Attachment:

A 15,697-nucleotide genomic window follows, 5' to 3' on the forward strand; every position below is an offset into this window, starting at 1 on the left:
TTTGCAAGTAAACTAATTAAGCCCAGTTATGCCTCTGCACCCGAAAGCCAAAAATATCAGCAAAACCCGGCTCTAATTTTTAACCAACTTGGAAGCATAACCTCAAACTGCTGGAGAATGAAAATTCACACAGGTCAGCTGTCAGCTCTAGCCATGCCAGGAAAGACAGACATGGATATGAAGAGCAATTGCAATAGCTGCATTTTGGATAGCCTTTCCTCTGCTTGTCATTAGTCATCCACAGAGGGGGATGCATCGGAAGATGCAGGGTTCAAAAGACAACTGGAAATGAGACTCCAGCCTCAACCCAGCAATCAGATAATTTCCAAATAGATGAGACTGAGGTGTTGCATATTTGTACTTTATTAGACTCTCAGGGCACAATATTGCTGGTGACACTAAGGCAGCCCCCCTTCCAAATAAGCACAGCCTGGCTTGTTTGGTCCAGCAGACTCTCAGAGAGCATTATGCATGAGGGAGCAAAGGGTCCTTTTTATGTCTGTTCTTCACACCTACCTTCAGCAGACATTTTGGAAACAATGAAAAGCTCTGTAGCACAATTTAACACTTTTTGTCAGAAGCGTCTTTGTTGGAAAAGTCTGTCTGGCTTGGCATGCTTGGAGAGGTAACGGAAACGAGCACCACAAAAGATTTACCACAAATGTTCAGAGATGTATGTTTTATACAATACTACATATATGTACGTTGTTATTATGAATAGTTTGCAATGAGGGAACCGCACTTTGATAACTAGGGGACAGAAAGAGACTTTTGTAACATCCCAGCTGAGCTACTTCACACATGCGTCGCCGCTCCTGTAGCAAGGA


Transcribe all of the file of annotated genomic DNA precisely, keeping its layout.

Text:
A 15,697-nucleotide genomic window follows, 5' to 3' on the forward strand; every position below is an offset into this window, starting at 1 on the left:
TTTGCAAGTAAACTAATTAAGCCCAGTTATGCCTCTGCACCCGAAAGCCAAAAATATCAGCAAAACCCGGCTCTAATTTTTAACCAACTTGGAAGCATAACCTCAAACTGCTGGAGAATGAAAATTCACACAGGTCAGCTGTCAGCTCTAGCCATGCCAGGAAAGACAGACATGGATATGAAGAGCAATTGCAATAGCTGCATTTTGGATAGCCTTTCCTCTGCTTGTCATTAGTCATCCACAGAGGGGGATGCATCGGAAGATGCAGGGTTCAAAAGACAACTGGAAATGAGACTCCAGCCTCAACCCAGCAATCAGATAATTTCCAAATAGATGAGACTGAGGTGTTGCATATTTGTACTTTATTAGACTCTCAGGGCACAATATTGCTGGTGACACTAAGGCAGCCCCCCTTCCAAATAAGCACAGCCTGGCTTGTTTGGTCCAGCAGACTCTCAGAGAGCATTATGCATGAGGGAGCAAAGGGTCCTTTTTATGTCTGTTCTTCACACCTACCTTCAGCAGACATTTTGGAAACAATGAAAAGCTCTGTAGCACAATTTAACACTTTTTGTCAGAAGCGTCTTTGTTGGAAAAGTCTGTCTGGCTTGGCATGCTTGGAGAGGTAACGGAAACGAGCACCACAAAAGATTTACCACAAATGTTCAGAGATGTATGTTTTATACAATACTACATATATGTACGTTGTTATTATGAATAGTTTGCAATGAGGGAACCGCACTTTGATAACTAGGGGACAGAAAGAGACTTTTGTAACATCCCAGCTGAGCTACTTCACACATGCGTCGCCGCTCCTGTAGCAAGGA